Defense asks for delay in slaying case

May 03, 2006|by ERIN CUNNINGHAM


Attorneys for an inmate accused of killing a correctional officer at Washington County Hospital in January filed a motion April 25 to postpone his trial for 18 months.

Brandon Morris, 20, was indicted Feb. 22 by a Washington County grand jury on 36 counts, including three first-degree murder charges in the shooting death of Jeffery Alan Wroten. Morris' trial was scheduled to begin July 31 and last at least five days.

Washington County State's Attorney Charles P. Strong Jr. filed a response to the defense motion Monday.

Washington County Circuit Judge Frederick C. Wright III has both motions, according to a court clerk, and could make a decision any day.


In its request, the defense states that the trial date was selected before the state filed a notice to seek the death penalty in the case.

The State's Attorney says the prosecution is prepared to try the case July 31, and a continuance would be unfair to survivors of Wroten.

Wroten was shot while guarding Morris, who prison officials said was admitted to the hospital with a "medical condition."

Morris has pleaded not guilty to the charges.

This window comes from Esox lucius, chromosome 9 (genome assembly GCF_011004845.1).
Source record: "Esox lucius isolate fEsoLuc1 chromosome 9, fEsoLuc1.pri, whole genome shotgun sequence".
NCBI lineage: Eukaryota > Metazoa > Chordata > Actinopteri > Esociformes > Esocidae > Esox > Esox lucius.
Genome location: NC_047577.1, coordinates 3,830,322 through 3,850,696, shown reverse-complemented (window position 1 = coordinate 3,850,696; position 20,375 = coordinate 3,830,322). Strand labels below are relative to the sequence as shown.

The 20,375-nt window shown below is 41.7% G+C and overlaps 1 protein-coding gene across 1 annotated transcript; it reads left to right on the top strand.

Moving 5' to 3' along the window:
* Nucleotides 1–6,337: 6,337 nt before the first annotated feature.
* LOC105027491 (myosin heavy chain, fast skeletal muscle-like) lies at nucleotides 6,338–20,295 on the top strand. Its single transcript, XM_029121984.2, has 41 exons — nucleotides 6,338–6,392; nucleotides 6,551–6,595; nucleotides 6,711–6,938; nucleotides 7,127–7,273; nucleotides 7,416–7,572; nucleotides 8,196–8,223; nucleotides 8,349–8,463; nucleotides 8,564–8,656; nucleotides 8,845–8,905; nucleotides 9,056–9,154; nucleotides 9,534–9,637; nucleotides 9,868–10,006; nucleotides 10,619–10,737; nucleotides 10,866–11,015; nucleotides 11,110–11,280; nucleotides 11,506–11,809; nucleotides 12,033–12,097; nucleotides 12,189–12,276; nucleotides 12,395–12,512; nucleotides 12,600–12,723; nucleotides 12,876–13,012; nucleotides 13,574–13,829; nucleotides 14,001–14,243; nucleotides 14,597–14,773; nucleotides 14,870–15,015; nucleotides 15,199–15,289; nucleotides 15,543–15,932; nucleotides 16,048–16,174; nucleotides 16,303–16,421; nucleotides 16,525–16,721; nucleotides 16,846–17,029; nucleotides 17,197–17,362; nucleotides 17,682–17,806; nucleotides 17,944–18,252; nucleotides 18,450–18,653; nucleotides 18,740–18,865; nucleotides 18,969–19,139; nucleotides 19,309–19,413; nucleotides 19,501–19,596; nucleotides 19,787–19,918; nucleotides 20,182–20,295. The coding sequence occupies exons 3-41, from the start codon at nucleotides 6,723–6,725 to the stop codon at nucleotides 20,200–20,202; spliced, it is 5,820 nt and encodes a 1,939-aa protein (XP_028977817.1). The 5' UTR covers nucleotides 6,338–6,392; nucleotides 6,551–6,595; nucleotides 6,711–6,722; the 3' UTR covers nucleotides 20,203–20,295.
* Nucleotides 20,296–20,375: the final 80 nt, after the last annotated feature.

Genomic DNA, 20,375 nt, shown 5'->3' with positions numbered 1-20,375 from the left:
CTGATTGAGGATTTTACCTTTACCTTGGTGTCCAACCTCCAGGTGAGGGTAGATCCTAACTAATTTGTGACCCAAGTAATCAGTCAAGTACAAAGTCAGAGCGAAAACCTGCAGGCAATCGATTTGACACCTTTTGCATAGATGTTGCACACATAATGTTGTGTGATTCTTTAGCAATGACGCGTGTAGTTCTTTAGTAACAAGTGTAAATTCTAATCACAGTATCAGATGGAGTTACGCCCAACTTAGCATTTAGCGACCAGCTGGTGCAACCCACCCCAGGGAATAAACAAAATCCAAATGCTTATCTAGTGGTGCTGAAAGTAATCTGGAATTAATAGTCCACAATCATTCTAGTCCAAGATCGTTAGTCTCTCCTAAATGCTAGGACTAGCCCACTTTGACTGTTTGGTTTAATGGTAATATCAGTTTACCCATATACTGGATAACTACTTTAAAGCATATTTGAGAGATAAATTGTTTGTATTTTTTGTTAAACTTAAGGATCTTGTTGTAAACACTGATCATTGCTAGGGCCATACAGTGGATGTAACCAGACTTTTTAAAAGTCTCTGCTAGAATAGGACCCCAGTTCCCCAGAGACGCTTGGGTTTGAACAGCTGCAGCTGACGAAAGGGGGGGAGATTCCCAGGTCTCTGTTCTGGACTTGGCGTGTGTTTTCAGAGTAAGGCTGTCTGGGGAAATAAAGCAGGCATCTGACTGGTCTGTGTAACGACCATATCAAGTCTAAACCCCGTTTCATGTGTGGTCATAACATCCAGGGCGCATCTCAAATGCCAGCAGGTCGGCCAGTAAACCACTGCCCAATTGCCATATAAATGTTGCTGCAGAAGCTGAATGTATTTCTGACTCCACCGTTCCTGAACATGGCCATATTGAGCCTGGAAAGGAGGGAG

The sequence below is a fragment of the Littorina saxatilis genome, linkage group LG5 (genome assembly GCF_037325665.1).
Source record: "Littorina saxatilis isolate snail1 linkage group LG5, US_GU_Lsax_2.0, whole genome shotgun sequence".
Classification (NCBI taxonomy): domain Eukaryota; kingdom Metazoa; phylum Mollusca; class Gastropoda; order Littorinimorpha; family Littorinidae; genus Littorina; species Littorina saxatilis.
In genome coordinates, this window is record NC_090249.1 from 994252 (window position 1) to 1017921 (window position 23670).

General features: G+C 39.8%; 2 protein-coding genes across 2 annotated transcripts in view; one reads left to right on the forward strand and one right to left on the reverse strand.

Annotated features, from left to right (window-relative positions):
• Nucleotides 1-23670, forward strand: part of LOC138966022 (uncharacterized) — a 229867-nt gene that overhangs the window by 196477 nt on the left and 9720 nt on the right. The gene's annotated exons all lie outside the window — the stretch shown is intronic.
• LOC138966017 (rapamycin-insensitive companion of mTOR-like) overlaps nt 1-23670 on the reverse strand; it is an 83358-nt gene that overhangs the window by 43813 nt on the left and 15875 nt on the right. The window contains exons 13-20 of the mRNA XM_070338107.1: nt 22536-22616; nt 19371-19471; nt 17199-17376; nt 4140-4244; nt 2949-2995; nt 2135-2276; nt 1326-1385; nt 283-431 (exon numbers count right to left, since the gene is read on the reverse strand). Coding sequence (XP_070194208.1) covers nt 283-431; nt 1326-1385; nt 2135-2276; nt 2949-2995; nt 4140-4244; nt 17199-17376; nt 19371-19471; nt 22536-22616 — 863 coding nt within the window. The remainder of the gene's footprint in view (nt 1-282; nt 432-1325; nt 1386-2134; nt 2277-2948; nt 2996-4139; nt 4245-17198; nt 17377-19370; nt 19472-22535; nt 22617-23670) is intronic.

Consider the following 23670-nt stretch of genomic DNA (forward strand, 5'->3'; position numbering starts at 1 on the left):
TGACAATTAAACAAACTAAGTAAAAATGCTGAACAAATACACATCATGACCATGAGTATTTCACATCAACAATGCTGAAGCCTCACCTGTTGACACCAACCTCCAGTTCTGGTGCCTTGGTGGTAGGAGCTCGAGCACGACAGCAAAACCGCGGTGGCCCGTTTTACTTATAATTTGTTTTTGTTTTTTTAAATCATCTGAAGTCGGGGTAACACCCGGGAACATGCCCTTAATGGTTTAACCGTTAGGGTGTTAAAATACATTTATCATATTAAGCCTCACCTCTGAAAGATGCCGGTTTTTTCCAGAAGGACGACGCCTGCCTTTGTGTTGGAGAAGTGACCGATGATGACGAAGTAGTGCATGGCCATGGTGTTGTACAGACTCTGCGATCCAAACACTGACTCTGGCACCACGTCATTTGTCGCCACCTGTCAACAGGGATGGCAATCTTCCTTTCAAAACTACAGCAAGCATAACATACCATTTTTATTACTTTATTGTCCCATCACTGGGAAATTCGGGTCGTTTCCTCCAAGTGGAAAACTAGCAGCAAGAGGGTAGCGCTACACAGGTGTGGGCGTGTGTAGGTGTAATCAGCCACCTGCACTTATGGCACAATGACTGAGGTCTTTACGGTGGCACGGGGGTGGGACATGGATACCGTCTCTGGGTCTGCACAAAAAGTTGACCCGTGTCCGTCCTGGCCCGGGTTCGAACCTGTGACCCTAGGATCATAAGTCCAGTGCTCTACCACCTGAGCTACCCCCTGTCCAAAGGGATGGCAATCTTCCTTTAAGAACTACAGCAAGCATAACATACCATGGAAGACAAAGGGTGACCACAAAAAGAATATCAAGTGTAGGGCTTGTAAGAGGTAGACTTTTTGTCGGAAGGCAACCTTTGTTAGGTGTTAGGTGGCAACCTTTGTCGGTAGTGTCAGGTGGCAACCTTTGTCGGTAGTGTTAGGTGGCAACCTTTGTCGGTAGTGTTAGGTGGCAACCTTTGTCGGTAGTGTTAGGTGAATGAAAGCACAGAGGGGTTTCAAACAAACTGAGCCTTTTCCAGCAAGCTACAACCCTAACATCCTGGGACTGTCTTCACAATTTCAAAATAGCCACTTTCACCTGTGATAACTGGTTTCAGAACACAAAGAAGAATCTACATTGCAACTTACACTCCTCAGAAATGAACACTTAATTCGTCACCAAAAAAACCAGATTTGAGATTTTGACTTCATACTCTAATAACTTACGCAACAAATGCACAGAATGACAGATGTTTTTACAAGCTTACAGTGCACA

In a six-page document signed by Morris, the defense claims that the state has forwarded about 800 pages of documents to the defense, along with photographs, videos and other items. The state also indicated it will conduct DNA testing of items allegedly recovered from the crime scene, documents state.

The results of the DNA testing will not be available until after June 15, according to the defense. The state said the results will be available before June 15.

The state said in a four-page response that Morris might wish to delay the trial as long as possible due to the possibility of the death penalty if he is convicted.

The defense listed American Bar Association guidelines and a United States Supreme Court ruling in Wiggins v. Smith in its argument for an 18-month continuance. Citing Bar Association guidelines, the defense stated that in a death penalty case, counsel should investigate potential sources of information relating to the offense, the defendant's mental state and any aggravating factors.

"The defendant's motion is devoid of a single concrete fact (except for the incorrect reference to DNA evidence availability) in support of its motion for continuance, which consists entirely of bald assertions," the state said in the document.

The state's attorney also said the defense has copies of Morris' criminal history, including his juvenile record, work, family and social history information. The state said the motion for a continuance appeared to be a delay tactic.

The state objected to any continuance longer than 90 to 120 days.

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